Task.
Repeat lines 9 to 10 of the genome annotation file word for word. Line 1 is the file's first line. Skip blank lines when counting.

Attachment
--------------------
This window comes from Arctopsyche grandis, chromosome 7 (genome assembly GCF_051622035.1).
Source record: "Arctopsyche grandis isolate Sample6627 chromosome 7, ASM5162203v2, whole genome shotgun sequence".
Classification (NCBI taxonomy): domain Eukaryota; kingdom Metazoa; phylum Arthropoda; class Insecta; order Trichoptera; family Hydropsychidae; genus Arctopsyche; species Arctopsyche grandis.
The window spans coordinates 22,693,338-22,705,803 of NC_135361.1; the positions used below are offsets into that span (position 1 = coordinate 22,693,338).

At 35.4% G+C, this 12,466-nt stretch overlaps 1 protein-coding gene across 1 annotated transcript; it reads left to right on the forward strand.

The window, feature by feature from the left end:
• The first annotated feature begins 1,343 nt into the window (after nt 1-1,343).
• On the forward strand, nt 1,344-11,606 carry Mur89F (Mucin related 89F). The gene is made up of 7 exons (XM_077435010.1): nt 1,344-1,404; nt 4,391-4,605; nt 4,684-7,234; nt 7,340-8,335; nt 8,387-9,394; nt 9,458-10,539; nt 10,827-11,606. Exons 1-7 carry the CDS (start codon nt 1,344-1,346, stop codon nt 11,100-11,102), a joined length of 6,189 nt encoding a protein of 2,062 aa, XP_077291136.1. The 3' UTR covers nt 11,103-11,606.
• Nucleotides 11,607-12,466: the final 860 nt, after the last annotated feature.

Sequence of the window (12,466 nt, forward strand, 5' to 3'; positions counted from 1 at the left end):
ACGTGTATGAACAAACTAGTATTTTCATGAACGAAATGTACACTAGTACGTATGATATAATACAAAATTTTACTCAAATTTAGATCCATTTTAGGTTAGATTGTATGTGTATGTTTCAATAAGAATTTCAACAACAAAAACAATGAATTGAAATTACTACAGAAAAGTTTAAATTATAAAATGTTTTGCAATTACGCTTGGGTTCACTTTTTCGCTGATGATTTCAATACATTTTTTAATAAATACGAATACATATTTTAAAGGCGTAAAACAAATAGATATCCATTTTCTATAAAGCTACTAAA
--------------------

• Nucleotides 11,607-12,466: the final 860 nt, after the last annotated feature.

Sequence of the window (12,466 nt, forward strand, 5' to 3'; positions counted from 1 at the left end):